“There was zero difference,” Mandell said. “We did this for five separate national studies of high school seniors, and we found no difference.”
Among college students, those who’d taken a high school class did no better than those who had not. Even college classes in personal finance, business and economics failed to register a statistical benefit. Instead, what predicted smart financial decisions was analytical skills and problem-solving ability. Engineering and science majors performed the best.
Educators have not found an effective way to teach financial literacy in the classroom, but they have learned a few things. Games and competition help. So do basic skills on how to find information, and so do parents.
“Like anything, if it’s not reinforced at home, it goes out the window,” said Joanne Kuster, a personal finance speaker and blogger based in Iowa.
Thrivent Financial makes a point to train children along with their parents, to help reinforce the lessons. Mary Vandehey, who oversees financial education for Thrivent members, said the company held 2,000 financial workshops for parents, teens and younger children in 2012, and 32,000 people attended.
“When parents are able to talk openly about finances, their children tend to have a stronger foundation and a better understanding,” Vandehey said. “We’re hitting an audience, but we still have lots of work to do.”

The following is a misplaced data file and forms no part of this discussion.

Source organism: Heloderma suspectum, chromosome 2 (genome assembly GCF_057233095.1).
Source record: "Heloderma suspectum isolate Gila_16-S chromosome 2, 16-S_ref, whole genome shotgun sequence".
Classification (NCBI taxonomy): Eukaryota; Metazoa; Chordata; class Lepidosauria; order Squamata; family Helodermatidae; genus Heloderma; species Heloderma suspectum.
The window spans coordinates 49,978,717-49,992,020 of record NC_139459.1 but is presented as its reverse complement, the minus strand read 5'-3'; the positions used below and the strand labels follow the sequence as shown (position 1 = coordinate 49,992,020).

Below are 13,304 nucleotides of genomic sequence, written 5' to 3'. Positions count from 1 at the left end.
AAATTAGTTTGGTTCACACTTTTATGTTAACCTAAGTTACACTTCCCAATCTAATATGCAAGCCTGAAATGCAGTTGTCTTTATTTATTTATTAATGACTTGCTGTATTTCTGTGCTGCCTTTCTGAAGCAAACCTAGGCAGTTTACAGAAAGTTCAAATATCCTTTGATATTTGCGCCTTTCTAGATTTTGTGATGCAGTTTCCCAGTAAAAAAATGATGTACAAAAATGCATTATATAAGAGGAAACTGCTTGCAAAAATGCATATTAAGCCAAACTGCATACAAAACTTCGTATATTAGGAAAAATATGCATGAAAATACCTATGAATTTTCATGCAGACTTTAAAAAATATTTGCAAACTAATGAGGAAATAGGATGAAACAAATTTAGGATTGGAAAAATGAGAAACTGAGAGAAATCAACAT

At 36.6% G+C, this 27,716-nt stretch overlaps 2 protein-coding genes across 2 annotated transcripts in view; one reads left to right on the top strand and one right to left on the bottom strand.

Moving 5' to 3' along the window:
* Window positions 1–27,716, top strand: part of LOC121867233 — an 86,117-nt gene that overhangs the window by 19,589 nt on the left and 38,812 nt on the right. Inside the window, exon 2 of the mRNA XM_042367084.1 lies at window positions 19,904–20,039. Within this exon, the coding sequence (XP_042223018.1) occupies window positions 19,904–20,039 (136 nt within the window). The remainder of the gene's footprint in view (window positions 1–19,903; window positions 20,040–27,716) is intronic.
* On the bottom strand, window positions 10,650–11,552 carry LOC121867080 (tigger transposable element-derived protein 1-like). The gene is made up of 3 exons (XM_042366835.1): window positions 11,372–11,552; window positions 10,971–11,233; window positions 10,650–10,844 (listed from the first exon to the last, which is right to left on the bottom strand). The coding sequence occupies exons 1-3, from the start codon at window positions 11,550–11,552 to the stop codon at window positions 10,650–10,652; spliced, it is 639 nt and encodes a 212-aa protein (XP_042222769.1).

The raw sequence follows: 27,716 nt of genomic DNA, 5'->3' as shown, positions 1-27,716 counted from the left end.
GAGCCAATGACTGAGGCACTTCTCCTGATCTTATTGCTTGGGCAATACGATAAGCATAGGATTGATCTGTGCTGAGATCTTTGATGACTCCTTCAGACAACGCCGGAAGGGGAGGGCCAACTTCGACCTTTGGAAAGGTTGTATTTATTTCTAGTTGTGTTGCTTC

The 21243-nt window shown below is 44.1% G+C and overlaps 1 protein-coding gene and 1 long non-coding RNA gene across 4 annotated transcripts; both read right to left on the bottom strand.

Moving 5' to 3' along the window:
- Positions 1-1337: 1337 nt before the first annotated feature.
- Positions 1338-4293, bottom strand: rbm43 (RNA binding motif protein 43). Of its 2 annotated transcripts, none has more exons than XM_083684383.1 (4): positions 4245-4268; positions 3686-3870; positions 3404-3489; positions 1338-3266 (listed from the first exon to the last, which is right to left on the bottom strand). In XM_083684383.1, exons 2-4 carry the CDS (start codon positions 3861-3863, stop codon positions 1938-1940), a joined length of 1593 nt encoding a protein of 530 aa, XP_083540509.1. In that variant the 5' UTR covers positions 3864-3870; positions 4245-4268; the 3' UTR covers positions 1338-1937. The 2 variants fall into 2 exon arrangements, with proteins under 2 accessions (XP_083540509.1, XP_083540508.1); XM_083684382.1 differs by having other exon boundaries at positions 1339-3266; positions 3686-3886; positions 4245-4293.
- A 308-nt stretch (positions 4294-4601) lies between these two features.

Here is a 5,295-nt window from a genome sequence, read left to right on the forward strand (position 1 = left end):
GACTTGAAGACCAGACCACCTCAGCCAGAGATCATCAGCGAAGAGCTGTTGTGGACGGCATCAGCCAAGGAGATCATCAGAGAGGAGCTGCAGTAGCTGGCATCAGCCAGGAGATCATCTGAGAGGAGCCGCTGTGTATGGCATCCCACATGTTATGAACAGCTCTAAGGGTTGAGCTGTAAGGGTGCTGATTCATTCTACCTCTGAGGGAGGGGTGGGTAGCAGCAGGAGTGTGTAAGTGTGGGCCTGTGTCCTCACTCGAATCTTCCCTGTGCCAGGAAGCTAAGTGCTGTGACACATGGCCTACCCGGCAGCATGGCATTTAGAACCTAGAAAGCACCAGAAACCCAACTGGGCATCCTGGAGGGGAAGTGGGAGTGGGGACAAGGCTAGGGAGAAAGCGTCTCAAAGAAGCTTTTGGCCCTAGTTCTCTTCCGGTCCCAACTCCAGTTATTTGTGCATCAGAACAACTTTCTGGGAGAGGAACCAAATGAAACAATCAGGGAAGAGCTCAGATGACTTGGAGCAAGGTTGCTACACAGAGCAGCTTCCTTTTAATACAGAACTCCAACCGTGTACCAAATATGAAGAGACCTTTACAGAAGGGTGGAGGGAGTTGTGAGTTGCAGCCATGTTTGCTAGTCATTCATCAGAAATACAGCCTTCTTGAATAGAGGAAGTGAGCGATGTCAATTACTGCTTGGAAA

Quinn Krueger and his classmates spent a month and a half preparing for their visit to BizTown. They looked at classified ads, applied for jobs, and had to dress up for formal job interviews. “They were all super-nervous,” said Lynn Schwieters, a teacher at Valley Crossing School in Woodbury.
Twelve kids applied to be the radio station DJ, but only one boy got the job. Others landed jobs in the cafe, as a CFO, as mayor or as the guy who reads utility meters.
“It’s cool for them to experience real life,” Schwieters said. “Getting a paycheck, going to the bank, realizing that the money doesn’t come from nowhere.”
The students were slated to spend half the day at BizTown, and they threw themselves into the jobs. Across the hall, ninth-graders from Mounds View High School huddled around computers as they competed with each other to have the most profitable business. Each team of three or four students controlled the price of their product, inventory and budgets for charitable donations, marketing, and research and development. They made decisions together on the fly and got regular updates on who was winning.
“How many ninth-graders do you know who are talking about research and development?” said Jon Nuss, who teaches economics at Mounds View. “Right now we’re in our business unit. A lot of the stuff we talk about fits right in with this game.”
But even games don’t translate into measurable improvement in financial behavior, said Willis, the law professor at Loyola.
“The games seem to show some positive learning, but [the students] don’t engage in any better behavior,” she said.
The factors that lead to wise financial behavior are self-control and basic math skills, she said. Also, she said, the idea that financial literacy is the key to navigating a rapidly changing financial marketplace distracts attention from the fact that many financial products are so complex they aren’t even understood by experts.
“The idea that it’s providing people freedom?” she said. “Yeah, it’s this perverse notion of freedom, to force people to try to figure this out and then blame them when they can’t. It’s really a shame.”